I am trying to study Sanskrit. I am right now reading the following article on Shivaji in Sanskrit. There is a sentence सर्वस्याऽपि दोषिणः योग्यं दण्डं विदधाति। I get what it means, roughly that every violator is given the right kind of punishment. However, I want to analyse each word. The term सर्वस्याऽपि has stymied me. I don't know how to split it. Can anybody help me split it?

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    You should consider the possibility that this is an error. Avagraha for /a/ of /api/ arises after /e,o/. /sarvasya + api/ would give सर्वस्यापि.
    – user6726
    Feb 27, 2016 at 21:07
  • @user6726 Yes of course
    – user11176
    Feb 28, 2016 at 11:07
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    Some publications do (graphically) indicate the merging of two a-vowels by an avagraha, for which there are no hard-and-fast rules (known to me), when to do it and I am pretty sure, that there aren't. In my edition of the Patanjali-Yogasutras (which at the moment I couldn't find online any more but have printed with me), it says in verse 5: ...क्लिष्टाऽक्लिष्टाः, which is essentially the same type of sandhi as yours.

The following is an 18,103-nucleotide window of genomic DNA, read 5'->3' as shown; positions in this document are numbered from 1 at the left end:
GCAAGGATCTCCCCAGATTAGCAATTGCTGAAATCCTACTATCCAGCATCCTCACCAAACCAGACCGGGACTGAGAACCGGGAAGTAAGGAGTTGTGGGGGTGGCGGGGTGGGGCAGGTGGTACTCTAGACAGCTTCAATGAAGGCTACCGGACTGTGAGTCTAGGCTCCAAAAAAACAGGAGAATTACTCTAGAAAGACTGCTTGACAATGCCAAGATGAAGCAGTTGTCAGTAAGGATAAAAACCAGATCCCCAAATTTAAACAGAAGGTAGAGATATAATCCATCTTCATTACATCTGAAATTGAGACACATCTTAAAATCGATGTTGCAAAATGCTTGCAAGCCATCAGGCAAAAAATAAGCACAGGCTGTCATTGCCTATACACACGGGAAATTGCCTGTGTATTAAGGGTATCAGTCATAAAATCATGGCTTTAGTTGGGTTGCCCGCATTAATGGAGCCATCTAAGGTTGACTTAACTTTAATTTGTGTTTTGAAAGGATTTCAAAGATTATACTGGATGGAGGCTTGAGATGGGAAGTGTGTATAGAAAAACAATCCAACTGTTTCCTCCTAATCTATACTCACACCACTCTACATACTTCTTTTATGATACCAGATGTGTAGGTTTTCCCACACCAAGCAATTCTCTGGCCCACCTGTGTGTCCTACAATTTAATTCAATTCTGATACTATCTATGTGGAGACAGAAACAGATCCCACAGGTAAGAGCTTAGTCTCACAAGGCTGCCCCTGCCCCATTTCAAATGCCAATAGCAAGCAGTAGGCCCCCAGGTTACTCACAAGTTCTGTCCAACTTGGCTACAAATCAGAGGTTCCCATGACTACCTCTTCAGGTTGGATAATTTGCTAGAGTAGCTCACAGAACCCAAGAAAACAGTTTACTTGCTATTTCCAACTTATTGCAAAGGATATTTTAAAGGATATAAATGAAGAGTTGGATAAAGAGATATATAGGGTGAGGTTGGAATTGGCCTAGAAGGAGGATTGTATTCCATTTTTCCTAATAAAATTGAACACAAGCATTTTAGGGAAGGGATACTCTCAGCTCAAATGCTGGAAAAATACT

– zwiebel
    Feb 29, 2016 at 9:55

1 Answer 1


The avagraha ऽ is used to denote सन्धिः between two vowels. As @zwiebel noted, this convention is not strictly followed in print. For e.g रामस्य अलङ्कारः can be written in two different ways:

रामस्यालङ्कारः - sandhi without ऽ

रामस्याऽलङ्कारः - the single ऽ denotes that a short अ has been replaced with आ due to सन्धिः

रामस्य आलयः

रामालयः = सन्धिः sandhi without ऽ

रामाऽऽलयः - सन्धिः the two ऽऽ denote that आ in the latter word has been replaced due to सन्धिः

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